The dread and pain of zero-hours contracts

Conference hears government claims of record employment disguise continuing attacks on secure, properly paid jobs in the name of private profit

conference delegates voting

“Lies, damned lies and statistics.” That was the damning comment on the government claim that the UK has record employment.

Shirley Scott for the service group executive opened today’s debates at UNISON’s local government conference in Liverpool with a motion on zero-hours contracts.

She pointed out that zero-hours contracts – now seen in local government, “particularly in social care”– are linked to “privatisation” and are simply a “cost-cutting measure”.

Moves to “casualise” the workforce also have a negative impact on sick pay and pensions.

Zero-hours contracts have seen workers punished for ‘late notification’ of not being able to do a shift – even when circumstances meant that they could not have given earlier warning.

“Our members deserve better,” asserted Ms Scott. “Fair pay, security and decent conditions.”

A social care worker for a private employer in north London spoke of how they, with colleagues, were all underpaid and scared to take sick leave: “We need to bring all social care back in-house. We are suffering from zero-hours contracts.”

From Camden, Liz Wheatley described zero-hours contracts as “an attack on all of us,” noting that a Camden councillor had defended  such contracts on the grounds of ‘flexibility’.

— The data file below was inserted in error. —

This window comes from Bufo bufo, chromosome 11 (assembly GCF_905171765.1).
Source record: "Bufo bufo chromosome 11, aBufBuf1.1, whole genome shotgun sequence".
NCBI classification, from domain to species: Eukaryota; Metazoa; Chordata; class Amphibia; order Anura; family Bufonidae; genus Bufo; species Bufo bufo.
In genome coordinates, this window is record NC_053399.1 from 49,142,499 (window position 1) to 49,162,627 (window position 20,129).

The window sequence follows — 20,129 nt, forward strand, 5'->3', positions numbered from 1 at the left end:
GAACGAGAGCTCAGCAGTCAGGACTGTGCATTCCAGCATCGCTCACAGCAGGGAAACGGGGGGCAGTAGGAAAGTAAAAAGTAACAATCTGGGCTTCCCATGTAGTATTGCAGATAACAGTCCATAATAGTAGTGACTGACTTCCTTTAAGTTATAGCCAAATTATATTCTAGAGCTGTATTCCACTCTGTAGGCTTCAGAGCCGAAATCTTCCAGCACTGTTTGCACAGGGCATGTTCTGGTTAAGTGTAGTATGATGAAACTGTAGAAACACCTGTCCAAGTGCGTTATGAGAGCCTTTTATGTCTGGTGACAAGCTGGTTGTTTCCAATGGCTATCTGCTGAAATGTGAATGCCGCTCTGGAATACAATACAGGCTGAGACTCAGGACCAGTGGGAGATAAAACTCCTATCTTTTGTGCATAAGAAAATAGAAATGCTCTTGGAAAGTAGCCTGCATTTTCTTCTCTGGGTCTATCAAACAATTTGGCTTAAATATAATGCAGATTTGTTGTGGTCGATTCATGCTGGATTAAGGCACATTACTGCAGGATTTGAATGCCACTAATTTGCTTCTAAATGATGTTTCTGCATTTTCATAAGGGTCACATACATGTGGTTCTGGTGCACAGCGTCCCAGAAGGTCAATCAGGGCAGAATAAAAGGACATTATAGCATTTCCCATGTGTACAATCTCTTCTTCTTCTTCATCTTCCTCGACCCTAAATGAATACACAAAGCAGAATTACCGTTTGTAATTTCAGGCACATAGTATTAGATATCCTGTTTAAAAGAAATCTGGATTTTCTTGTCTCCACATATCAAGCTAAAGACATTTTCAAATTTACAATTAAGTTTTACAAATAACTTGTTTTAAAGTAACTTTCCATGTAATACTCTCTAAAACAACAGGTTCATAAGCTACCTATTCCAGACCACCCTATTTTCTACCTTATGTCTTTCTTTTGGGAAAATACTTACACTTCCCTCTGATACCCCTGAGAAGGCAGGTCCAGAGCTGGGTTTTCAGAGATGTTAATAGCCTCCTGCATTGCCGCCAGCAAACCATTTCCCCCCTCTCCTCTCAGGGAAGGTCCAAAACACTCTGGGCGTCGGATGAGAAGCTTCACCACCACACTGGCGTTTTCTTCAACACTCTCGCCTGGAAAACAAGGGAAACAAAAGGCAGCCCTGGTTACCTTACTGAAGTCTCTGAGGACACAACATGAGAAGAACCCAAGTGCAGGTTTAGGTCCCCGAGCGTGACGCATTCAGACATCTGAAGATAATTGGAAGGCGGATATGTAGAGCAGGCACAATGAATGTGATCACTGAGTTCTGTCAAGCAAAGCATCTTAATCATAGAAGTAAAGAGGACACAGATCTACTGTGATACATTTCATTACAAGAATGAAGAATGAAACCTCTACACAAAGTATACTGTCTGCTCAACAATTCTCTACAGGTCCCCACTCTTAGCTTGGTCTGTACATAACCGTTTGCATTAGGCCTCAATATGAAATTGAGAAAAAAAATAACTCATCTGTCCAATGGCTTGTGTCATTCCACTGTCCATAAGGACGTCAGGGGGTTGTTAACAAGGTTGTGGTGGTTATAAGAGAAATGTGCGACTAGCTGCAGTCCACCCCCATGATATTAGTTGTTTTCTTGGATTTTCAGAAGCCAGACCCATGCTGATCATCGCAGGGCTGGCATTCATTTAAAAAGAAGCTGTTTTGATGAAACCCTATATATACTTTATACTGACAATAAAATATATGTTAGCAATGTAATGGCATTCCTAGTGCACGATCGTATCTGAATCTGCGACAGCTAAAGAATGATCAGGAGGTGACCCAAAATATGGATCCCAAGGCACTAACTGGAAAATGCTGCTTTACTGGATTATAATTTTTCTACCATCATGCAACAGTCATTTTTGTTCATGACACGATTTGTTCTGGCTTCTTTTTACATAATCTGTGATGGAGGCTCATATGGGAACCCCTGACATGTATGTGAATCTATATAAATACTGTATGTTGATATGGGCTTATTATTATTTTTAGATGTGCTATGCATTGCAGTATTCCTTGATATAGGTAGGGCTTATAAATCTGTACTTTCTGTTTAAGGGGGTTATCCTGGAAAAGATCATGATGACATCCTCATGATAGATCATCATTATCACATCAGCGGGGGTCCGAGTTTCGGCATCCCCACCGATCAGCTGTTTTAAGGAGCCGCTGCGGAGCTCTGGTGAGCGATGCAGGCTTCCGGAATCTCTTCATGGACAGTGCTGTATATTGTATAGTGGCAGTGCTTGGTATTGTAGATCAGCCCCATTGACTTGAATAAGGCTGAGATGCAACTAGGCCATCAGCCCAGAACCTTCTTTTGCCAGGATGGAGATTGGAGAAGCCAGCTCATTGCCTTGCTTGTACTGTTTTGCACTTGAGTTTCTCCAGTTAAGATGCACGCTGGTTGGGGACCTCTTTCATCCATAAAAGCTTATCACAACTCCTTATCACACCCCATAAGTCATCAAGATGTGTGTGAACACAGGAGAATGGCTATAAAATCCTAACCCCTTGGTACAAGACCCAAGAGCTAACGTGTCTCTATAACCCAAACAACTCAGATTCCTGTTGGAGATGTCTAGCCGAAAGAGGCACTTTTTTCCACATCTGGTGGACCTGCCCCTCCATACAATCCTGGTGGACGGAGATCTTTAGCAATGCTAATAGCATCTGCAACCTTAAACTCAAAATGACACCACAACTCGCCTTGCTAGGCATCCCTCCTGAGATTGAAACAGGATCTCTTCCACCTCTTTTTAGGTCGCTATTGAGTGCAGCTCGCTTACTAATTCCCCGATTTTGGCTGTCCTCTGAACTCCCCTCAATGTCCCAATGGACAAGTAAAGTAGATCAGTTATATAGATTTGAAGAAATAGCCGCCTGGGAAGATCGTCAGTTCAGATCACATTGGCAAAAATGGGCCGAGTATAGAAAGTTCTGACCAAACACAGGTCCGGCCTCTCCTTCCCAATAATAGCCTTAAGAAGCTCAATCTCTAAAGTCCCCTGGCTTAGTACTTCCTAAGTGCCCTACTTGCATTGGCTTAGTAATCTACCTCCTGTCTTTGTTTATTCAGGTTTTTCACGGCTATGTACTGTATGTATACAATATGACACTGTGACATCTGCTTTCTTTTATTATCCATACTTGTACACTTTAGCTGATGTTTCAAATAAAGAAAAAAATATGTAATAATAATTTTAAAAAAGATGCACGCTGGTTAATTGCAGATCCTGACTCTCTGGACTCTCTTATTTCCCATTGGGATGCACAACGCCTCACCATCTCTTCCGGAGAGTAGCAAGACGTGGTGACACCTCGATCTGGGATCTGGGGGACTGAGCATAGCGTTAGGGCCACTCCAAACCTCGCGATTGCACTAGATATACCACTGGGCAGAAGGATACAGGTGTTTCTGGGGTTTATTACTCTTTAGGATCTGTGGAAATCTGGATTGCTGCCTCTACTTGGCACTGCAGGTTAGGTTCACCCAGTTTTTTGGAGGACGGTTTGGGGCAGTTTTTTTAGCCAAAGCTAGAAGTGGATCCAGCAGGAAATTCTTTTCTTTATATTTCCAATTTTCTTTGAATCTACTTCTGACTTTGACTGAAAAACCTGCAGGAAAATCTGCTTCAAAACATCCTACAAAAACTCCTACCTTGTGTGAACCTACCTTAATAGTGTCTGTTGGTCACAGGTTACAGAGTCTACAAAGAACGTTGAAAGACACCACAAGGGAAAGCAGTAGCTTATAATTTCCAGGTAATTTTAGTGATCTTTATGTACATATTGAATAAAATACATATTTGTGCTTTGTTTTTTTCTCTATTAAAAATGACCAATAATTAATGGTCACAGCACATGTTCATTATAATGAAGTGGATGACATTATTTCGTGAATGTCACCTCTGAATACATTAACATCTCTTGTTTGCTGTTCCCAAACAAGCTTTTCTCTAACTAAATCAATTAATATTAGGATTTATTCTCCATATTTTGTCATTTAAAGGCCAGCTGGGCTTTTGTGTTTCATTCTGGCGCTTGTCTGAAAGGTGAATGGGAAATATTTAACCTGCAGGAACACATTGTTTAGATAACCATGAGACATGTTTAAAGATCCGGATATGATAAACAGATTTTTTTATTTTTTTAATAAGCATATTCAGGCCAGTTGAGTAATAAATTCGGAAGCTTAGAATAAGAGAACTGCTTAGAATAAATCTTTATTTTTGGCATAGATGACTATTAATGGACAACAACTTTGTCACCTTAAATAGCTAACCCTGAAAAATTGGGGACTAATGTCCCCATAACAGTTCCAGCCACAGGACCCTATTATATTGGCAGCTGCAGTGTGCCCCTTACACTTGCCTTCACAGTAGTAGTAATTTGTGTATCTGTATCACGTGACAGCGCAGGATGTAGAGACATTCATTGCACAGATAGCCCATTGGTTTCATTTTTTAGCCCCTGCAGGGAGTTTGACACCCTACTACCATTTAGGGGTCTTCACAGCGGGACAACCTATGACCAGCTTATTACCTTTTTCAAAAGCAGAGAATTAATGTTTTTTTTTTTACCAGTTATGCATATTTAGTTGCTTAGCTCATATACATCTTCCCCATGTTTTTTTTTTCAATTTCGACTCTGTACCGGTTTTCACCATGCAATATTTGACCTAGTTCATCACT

For the union’s LGBT group, Anu Prashar asked whether, since “workers are often at the mercy of managers, do you think, if you told your manager you were LGBT, you’d get more hours?”

The vulnerability of being worried about your manager giving you enough hours work to pay the rent leads LGBT workers to stop being out at work. Coupled with that often comes an assumption that LGBT people can work at short notice, since they ‘don’t have family’.

Bev Miller described zero-hours contracts as “inherently discriminatory”, noting the particular problems that disabled workers face as a result of such labour practices.

Manjula Kamari for the national Black members’ committee noted: “We know that employers are increasingly using zero-hours contracts in the public sector and particularly for women and Black workers.

“The inequality is clear.”

And “with no regular income, but a job on paper, claiming benefits is difficult at best” even if you don’t get any work in a given week.

Susan Hamilton from Belfast education branch described such contracts as ‘as and when’ contracts. Exploitative – entirely for the benefit of employers. “There should be no place for them in the public sector,” she said.

Conference voted unanimously to instruct the executive to:

  • work with the national executive council to campaign for a change in the law to make such contracts illegal in local government;
  • campaign to ensure that where such contracts are used, there are no punishment clauses for non-attendance;
  • review the guidance for local government branches on zero-hours contracts.